My last super 8 film was made in 1987 and I showed it at an open screening. It’s called Who Is Number One? (11 minutes, 1987) a satire on the 60s television show The Prisoner. The show ran just seventeen episodes from 1967 to 1968. The soundtrack was one that I co-composed with Fred Spek that is now available on CD for screenings. Fred was also a fan of the show so we decided to do the soundtrack together. We sampled some of the dialogue from the film, particularly the lines “Who is Number One?” and “Where am I?” The film recreates and reprises the characteristics of the cult TV show. Stephen Castledine was an English friend who looked very much like the lead character Patrick McGoohan. On the show he’s a former spy who is being kept on a remote island and interrogated about why he quit the secret service. In this science fiction detective story, everyone has numbers instead of names, and Number One is the guy in charge. Who is Number One?
Mike: Did that film feel out of place at The Funnel because it was narrative?
Edie: No, the story was pretty abstract. But at that point I decided I wanted to work in 16mm and was starting to write scripts. I was still connected to The Funnel but I decided to become involved with a different community and make a narrative film. I joined LIFT (Liaison of Independent Filmmakers of Toronto) in 1985. I wanted to move into narrative filmmaking, and that wasn’t part of the mandate of The Funnel. I didn’t want to just make experimental work, I’ve always been interested in literature and telling stories. It always took me a long time to launch a project, and years later that film became Places to Stay (20 minutes 1991) which dealt with my German heritage.
Mike: What was the difference between LIFT and The Funnel?
Edie: LIFT was a much larger group, and people were more interested in making bigger projects that would have a more mainstream audience, either via broadcast or festivals. Artists worked with bigger budgets, so instead of a single filmmaker doing everything on their own you might have a crew. LIFT offered scriptwriting and technical workshops. There was nothing wrong with The Funnel, I just wanted to move on. I reinvent my practice every few years, sometimes because I feel I’ve reached my limit, or because I haven’t succeeded in achieving what I wanted.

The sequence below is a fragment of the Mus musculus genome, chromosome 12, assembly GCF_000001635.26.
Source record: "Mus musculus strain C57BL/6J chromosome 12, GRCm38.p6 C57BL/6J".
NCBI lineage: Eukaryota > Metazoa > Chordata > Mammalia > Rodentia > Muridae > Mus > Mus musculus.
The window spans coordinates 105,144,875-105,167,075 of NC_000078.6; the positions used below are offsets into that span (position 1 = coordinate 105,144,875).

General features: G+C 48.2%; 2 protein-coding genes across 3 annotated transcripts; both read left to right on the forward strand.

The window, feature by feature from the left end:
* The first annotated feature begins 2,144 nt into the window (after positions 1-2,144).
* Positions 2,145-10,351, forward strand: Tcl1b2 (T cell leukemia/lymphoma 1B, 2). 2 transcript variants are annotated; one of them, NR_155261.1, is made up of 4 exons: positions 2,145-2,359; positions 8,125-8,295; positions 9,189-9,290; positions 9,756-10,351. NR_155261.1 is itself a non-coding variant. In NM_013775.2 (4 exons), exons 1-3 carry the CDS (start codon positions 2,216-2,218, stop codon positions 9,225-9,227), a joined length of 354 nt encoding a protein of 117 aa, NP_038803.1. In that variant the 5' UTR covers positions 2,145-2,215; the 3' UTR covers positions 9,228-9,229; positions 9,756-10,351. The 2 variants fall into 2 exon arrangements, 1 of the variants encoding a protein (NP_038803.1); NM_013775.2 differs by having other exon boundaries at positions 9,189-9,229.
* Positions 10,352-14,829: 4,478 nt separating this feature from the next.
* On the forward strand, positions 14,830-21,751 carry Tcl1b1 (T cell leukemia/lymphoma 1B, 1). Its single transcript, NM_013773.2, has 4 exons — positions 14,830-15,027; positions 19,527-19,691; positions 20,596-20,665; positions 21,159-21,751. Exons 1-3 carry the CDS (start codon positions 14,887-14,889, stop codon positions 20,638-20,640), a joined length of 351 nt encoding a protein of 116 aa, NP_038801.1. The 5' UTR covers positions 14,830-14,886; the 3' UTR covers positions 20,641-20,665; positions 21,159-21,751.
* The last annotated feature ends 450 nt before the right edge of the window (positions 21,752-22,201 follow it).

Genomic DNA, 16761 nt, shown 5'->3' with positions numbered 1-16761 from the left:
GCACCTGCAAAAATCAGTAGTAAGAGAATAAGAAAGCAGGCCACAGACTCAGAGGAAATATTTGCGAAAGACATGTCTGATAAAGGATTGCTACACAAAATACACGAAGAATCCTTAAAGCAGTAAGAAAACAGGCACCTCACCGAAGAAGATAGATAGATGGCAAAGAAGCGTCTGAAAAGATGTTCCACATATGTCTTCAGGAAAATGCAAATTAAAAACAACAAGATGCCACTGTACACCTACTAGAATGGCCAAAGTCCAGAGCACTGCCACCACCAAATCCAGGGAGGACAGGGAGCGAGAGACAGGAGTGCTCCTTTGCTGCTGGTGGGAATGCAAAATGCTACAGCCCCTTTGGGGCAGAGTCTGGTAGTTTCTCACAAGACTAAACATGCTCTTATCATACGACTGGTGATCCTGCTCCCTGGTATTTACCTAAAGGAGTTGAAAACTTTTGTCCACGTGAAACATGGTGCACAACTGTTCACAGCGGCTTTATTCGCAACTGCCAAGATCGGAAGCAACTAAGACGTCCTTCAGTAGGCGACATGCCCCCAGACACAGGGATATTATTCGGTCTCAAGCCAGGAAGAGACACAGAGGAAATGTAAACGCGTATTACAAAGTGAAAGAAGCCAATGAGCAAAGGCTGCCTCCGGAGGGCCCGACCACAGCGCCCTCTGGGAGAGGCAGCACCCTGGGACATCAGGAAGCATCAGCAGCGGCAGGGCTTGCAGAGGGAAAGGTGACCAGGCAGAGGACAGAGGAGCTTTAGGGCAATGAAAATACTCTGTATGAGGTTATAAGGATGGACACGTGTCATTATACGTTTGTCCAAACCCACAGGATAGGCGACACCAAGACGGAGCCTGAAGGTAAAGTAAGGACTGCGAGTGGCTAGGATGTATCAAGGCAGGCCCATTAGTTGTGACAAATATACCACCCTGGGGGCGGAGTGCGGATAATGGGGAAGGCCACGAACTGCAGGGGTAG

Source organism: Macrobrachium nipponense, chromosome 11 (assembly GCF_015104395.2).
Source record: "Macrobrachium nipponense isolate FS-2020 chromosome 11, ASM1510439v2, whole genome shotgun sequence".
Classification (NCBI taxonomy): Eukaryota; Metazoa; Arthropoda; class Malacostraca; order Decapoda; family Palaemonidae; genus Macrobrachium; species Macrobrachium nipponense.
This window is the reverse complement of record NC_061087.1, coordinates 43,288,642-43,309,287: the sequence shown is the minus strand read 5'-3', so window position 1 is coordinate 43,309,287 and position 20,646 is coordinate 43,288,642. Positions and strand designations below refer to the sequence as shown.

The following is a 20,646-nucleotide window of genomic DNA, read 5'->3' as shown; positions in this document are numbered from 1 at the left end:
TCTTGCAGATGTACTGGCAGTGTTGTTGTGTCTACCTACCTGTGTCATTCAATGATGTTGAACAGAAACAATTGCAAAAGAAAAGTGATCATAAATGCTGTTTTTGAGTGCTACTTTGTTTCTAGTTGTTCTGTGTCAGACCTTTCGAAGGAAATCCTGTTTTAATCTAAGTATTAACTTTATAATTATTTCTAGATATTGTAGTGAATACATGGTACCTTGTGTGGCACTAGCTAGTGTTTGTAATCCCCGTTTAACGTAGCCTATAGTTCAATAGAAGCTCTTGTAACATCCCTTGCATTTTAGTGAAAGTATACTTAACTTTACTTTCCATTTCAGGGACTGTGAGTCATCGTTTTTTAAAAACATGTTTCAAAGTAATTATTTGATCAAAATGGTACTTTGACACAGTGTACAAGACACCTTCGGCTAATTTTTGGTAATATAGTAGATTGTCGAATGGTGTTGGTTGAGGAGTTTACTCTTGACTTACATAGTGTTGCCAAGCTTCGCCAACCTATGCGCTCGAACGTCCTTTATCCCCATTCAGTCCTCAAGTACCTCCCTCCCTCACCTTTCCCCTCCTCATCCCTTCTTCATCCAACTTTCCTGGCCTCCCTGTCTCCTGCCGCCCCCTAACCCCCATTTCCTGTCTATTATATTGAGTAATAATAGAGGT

Mike: In 1986 John Porter became The Funnel’s director.
Edie: I was still involved, though John and I might have had a difference of opinion about narrative versus non-narrative. Some felt that LIFT was taking Funnel people away. A few of us were members of both.
Mike: Did you know anything about John’s firing?
Edie: I know that when he was hired, John gave up a personal filmmaking grant because he felt that it was a conflict of interest to take a salary from an artist-run centre and hold a grant at the same time. I don’t know anything about his firing. I know that John often had differences of opinion around censorship and the Censor Board but I wouldn’t be the person to ask about that.
Mike: Do you know anything about the move from King Street to Soho Street?
Edie: I think promised funding didn’t come through for the new space and that’s what caused the demise of The Funnel. Some thought the new space wasn’t affordable. By the time they moved, I was no longer a member. I visited the new space but it felt very different, it didn’t have the same sense of energy or community, and a lot of people I knew had moved on. I was already part of another community and had met a lot of new people. I was less interested in what happened at The Funnel and it seemed that only a short time passed before The Funnel no longer existed.
Mike: Did its closing come as a surprise?
Edie: Not really because other arts centres had come and gone. I’d heard the news that the financials didn’t fit the new space. I’d lost a studio myself during the eighties, I knew how difficult it could be to make the rent.
Mike: I think part of the idea behind the move was that if the theatre was in a more central location more people would come, but it turned out that less people were interested. Does that seem unusual?
Edie: At the same time as our communities were growing they were becoming more fragmented. In the mid-seventies there were very few music venues or art galleries, but eventually new ones started up, and people gravitated from one space to another. The city of Toronto had completely changed by the late eighties, as the culture expanded people got older and became more entrepreneurial. A lot of us were very young in the early eighties, and after a decade of struggling as artists many people dropped the ball. I was always disappointed when that happened. Stephen Niblock is someone I admired so much as a filmmaker and a visual artist, I was shocked when he felt he had to give up his art practice when he had a child. I was saddened that people couldn’t afford to make work or weren’t getting grants. As people got into their thirties, communities dispersed and reshaped, people went on to do other things. New people created spaces that were different physically and ideologically than what we thought was important in the eighties.